1. Vaez, Kelly DNP, APN, FNP-BC


An NP ponders the vulnerability of the seriously mentally ill.


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I can't seem to teach this week. I need to produce a recorded lecture on primary care for the patient with a serious mental illness. I'm remembering the phone call six years ago, a Tuesday morning at 4 AM: my 33-year-old sister Doris was in the hospital on a norepinephrine drip, her blood pressure dropping. I needed to get on the next available flight. I hadn't answered a call from Doris just 12 hours before-I was busy seeing my own patients-and then I didn't return the call because I was late to pick up my son from day care.

Figure. Illustration... - Click to enlarge in new windowFigure. Illustration by Eugene Smith

I'd spent my career as a family NP (FNP) providing primary care for patients with serious mental illness, mostly schizophrenia. I loved my job. I knew that my patients were once without mental illness, just like my little sister Doris had been before her diagnosis 10 years before, and I always tried to picture them like that, each their own best version of themselves. These patients needed close follow-up. We didn't just prescribe a medication, we called the patient to see if they picked it up, and we arranged a follow-up visit just to see if they'd started it.


Doris didn't like the FNP in her new assisted living facility. I caught sight of her once while walking down the hallway with my kids on a visit. She had a scowl on her face and didn't raise her eyes to meet mine. On that visit, we checked out the newborn kittens of Doris's across-the-hall neighbor and chatted with residents who'd become Doris's new friends. Since moving into this facility, Doris had blossomed. At the direction of her psychiatric mental health NP (who she loved), she went from four antipsychotics down to one. As the side effects diminished, Doris lost 30 lbs., went vegetarian, and took a daily two-mile walk. The angelic chef at the facility would make a special meal for Doris, the youngest patient and the only vegetarian, and Doris in turn took the little money she had and bought earrings at the Dollar Store for the chef.


Then Doris went to a dentist, who told her she should have her wisdom teeth removed and unnecessarily prescribed her 20 days of clindamycin. Doris became septic with Clostridium difficile and died a week later. Her medical list showed that someone-my memory has for years told me it was the scowling FNP, but memory can be tricky-had prescribed loperamide for the diarrhea. Yet she was on clindamycin, the highest-risk antibiotic for C. diff. And the nurses said she was sick in bed for three days with diarrhea and a fever. No one put the pieces together.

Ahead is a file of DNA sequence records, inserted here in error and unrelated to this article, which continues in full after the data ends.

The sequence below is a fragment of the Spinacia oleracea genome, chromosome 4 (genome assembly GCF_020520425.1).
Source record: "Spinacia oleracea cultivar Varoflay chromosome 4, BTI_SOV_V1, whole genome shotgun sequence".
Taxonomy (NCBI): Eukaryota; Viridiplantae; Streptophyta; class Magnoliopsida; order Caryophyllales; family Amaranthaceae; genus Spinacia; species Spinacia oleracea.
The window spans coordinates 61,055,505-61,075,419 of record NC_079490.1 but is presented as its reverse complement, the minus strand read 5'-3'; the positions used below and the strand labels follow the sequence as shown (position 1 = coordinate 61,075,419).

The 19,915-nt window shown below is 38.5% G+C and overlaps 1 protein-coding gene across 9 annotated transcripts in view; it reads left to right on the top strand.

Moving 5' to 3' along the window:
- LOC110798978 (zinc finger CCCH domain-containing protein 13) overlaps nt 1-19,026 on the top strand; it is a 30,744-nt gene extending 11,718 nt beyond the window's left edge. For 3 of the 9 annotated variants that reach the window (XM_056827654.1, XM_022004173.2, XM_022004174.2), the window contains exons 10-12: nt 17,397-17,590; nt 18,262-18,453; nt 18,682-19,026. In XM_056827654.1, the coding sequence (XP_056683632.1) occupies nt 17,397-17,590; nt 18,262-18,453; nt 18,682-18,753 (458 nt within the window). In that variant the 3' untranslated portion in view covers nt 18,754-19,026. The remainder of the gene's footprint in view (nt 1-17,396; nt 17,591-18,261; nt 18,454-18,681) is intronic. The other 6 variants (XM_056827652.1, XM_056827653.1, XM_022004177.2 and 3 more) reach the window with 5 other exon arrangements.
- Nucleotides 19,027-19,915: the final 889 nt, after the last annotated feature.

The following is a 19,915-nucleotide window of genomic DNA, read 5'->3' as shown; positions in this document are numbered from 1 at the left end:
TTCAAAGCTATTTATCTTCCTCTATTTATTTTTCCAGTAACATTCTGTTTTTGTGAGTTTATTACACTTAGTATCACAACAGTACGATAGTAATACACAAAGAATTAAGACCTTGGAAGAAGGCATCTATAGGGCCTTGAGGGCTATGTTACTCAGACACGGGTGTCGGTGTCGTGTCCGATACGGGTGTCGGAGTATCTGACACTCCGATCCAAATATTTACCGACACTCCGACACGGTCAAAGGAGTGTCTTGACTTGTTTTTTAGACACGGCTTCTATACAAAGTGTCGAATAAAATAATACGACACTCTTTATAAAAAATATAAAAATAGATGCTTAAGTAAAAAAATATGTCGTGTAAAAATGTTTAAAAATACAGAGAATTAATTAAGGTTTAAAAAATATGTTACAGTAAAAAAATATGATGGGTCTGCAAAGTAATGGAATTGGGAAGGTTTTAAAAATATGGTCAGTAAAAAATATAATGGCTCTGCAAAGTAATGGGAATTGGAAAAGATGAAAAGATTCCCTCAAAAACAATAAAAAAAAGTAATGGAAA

Years later, the clinic where I worked lost its relationship with the social organization for the patients with serious mental illness, and suddenly we had a great change in our patient population. Our patient population went from 85% with schizophrenia to 15% with schizophrenia. This was a great loss to many who worked there, and most employees left, including Ann, our superstar nurse, who was born to do that job. I meandered for a few semesters, working at the clinic one day per week while simultaneously finishing my doctoral degree and teaching classes. The change in patient population felt personal, as it was my last connection to my sister Doris.


So now I am tasked with recording a lecture about what kind of special considerations people with serious mental illness need in a primary care setting. I picture my sister, who, just prior to her unsuccessful surgery to have her septic colon removed, said to me, "You flew all the way here just for me? You shouldn't have." Then she was rolled down the hallway toward the surgical suite on her bed, IV pressors and fluids running into her veins to try to save her. She held her arm straight up and waved her fingers so that we could see her all the way down the hall, until the swinging doors shut.


What could I say in this lecture to portray how easily we can lose these patients? How they can slip through the cracks of the system in an instant. No room for error or poor communication-these people are the epitome of vulnerable. Instead, another year goes by where I simply assign readings on this topic. Another year where I cannot find words to express what I lost.